The scale of the Mozilla organization is also daunting. Mozilla’s web presence is vast and is filled with inaccurate, outdated content. Their goals are vague and mostly irrelevant to developers. By contrast WebKit’s web site is simple and straight-forward.

Perhaps I’m short-sighted, but I don’t see a clear path forward for Mozilla in competing with WebKit as a platform for web content display. The long history of Mozilla have left them with a large, complicated codebase that’s not getting smaller. The rapid growth and defensive attitude of the organization (probably brought on by the Netscape / IE wars) has left it without a culture that welcomes friendly competition. … I’m just glad we have an alternative web content platform.

So, where to to from here? As iPad-like tablet devices nudge into the world of desktop computing, it seems likely that WebKit browsers are the future. Though FireFox and Internet Explorer will probably continue to dominate the desktop for some time, the WebKit future is available now on the desktop in Google Chrome — I’ve started using it regularly, and I find it superior to FireFox in many ways. So consider giving it a try.

Eric Rumsey is at: eric-rumsey AttSign uiowa dott edu and on Twitter @ericrumsey

“The browser platform wars are over. WebKit won. Gecko & IE lost”

When I wrote on the WebKit Revolution in August, I didn’t find the good graphic below, I think because of the way it was titled and placed in excellent articles by Jason Grigsby (@grigs). So, thanks, Jason, and I hope you don’t mind that I’ve tweeked the text accompanying the pie graph, to show more clearly the platforms involved.

The graphic is a bit dated, since it doesn’t include the iPad, and no doubt a more current version would show a larger share for iPhone and Android. Also, the recent introductions of a WebKit browser on the Kindle 3 would make the WebKit dominance even more noteworthy. But the graphic still does a good job of showing the strength of WebKit browsers on mobile devices. Note >> All the pieces of the pie in shades of BLUE (all but Windows/Others) are based on WebKit.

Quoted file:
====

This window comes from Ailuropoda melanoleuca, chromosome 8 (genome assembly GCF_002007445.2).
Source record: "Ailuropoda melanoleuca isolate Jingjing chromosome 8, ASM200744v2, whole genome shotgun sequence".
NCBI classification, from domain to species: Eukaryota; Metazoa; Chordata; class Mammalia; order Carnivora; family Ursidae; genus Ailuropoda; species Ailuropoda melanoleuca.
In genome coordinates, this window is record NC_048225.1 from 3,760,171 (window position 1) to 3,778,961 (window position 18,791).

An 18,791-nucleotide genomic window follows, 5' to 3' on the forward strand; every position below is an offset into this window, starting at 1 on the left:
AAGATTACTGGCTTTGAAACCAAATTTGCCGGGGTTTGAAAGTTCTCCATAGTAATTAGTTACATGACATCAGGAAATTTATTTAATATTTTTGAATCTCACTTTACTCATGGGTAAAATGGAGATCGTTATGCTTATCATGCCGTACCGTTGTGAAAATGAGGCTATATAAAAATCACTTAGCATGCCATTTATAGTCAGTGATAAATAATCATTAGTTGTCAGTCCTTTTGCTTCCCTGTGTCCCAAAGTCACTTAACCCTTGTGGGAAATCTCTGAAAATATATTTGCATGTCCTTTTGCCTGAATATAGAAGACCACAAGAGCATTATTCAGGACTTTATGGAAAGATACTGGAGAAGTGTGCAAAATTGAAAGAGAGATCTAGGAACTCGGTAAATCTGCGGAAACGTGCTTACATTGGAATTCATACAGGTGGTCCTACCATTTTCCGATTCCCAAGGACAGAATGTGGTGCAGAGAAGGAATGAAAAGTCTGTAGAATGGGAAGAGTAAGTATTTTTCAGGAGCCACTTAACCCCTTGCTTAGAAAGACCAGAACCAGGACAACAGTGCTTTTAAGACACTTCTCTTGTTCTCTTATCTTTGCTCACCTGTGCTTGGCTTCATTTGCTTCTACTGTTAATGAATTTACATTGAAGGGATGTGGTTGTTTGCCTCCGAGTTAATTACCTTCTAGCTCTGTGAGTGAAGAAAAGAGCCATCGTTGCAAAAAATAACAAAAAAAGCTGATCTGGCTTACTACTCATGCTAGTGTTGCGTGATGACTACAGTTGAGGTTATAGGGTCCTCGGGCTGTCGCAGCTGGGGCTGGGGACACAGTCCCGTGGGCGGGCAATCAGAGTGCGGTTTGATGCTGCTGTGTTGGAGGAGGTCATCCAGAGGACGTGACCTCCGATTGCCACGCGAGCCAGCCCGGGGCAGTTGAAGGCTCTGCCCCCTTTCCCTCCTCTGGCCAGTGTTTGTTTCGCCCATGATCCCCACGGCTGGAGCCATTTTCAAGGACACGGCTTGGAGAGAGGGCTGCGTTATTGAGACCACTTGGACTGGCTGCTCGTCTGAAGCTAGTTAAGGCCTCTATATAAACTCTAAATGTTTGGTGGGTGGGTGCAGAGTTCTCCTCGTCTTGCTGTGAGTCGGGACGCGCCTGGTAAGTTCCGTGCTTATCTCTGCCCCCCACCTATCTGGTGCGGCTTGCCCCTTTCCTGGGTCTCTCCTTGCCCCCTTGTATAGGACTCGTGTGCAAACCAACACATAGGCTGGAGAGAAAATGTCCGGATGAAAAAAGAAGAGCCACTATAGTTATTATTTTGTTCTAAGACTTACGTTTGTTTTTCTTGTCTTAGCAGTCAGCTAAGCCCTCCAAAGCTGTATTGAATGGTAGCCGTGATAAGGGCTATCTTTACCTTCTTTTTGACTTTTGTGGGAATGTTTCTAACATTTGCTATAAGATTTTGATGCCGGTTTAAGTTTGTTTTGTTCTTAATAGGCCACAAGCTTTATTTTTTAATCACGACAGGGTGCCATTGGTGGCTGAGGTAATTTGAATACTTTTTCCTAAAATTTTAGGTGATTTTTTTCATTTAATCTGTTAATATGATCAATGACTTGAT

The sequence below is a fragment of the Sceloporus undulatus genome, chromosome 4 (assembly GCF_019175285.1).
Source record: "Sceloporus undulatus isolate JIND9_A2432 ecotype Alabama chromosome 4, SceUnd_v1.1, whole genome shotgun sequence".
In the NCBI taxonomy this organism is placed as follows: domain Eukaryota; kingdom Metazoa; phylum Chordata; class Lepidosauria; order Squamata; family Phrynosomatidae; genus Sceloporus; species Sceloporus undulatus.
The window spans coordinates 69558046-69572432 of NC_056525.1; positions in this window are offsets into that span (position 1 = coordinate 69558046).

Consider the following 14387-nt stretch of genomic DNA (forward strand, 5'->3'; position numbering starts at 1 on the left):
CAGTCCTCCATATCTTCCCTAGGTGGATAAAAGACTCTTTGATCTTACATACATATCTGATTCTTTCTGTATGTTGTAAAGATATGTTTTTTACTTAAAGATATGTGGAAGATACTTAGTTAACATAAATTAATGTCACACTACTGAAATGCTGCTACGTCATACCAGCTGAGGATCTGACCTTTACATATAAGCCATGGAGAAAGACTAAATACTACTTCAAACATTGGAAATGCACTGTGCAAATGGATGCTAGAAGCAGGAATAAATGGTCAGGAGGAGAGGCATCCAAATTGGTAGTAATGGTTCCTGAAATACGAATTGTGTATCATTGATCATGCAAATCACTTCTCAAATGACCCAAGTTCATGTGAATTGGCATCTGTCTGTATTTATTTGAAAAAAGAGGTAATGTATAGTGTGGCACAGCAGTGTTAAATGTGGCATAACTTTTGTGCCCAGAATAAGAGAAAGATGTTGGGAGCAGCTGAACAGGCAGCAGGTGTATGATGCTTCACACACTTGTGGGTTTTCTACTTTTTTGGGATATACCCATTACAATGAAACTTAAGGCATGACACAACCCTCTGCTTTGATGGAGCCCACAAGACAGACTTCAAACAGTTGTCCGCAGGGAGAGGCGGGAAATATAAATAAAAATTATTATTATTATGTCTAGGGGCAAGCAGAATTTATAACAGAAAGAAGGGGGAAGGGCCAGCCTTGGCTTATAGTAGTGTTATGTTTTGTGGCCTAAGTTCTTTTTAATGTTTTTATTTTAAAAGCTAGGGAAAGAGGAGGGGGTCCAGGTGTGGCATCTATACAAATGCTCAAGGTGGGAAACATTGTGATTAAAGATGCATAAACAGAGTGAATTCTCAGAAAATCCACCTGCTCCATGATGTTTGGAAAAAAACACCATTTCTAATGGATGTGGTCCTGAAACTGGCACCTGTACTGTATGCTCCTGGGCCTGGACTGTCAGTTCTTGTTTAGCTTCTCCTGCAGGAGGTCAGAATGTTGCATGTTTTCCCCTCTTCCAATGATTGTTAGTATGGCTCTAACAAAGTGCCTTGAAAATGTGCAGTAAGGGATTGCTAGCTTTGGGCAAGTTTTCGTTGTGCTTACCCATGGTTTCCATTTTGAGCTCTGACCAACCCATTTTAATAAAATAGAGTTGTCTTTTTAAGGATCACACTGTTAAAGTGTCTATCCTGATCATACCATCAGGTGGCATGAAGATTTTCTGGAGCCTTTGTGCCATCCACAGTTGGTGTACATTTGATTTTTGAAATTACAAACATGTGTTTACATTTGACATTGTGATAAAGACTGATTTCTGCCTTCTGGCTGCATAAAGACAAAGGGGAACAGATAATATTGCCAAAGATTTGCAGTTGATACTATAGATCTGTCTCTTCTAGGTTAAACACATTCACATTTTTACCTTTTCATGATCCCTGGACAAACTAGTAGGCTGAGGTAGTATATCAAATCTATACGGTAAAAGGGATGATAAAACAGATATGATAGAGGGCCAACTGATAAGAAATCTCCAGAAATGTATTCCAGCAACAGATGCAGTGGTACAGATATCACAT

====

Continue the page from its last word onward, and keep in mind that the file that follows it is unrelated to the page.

[Text: 2009 Smartphone Market Share (Gartner). Phones currently shipping or projected to ship using WebKit ... Symbian (Nokia) 47%, Blackberry 20%, iPhone (Safari) 14%, Android 4%, WebOS (Palm) 1%, Windows/Others 14%]

Eric Rumsey is at: eric-rumsey AttSign uiowa dott edu and on Twitter @ericrumsey

Twitter is notorious for having a short attention span – Trending topics tend to last for just a few days — The iPad has been a remarkable exception to this — Since it was introduced in April, its popularity on Twitter just seems to continue on and on. I experience this clearly myself because my tweets on the iPad are invariably the most popular ones.

With so much being written on the iPad, I often search in Twitter by combining “iPad” with another word — libraries, librarians, schools, learning, healthcare, medical etc. I’ve been surprised that combining iPad with library-related words consistently retrieves very little. So I did a little survey, counting the number of tweets retrieved in Twitter searches for some of these words, as shown in the graph at left (details on method below).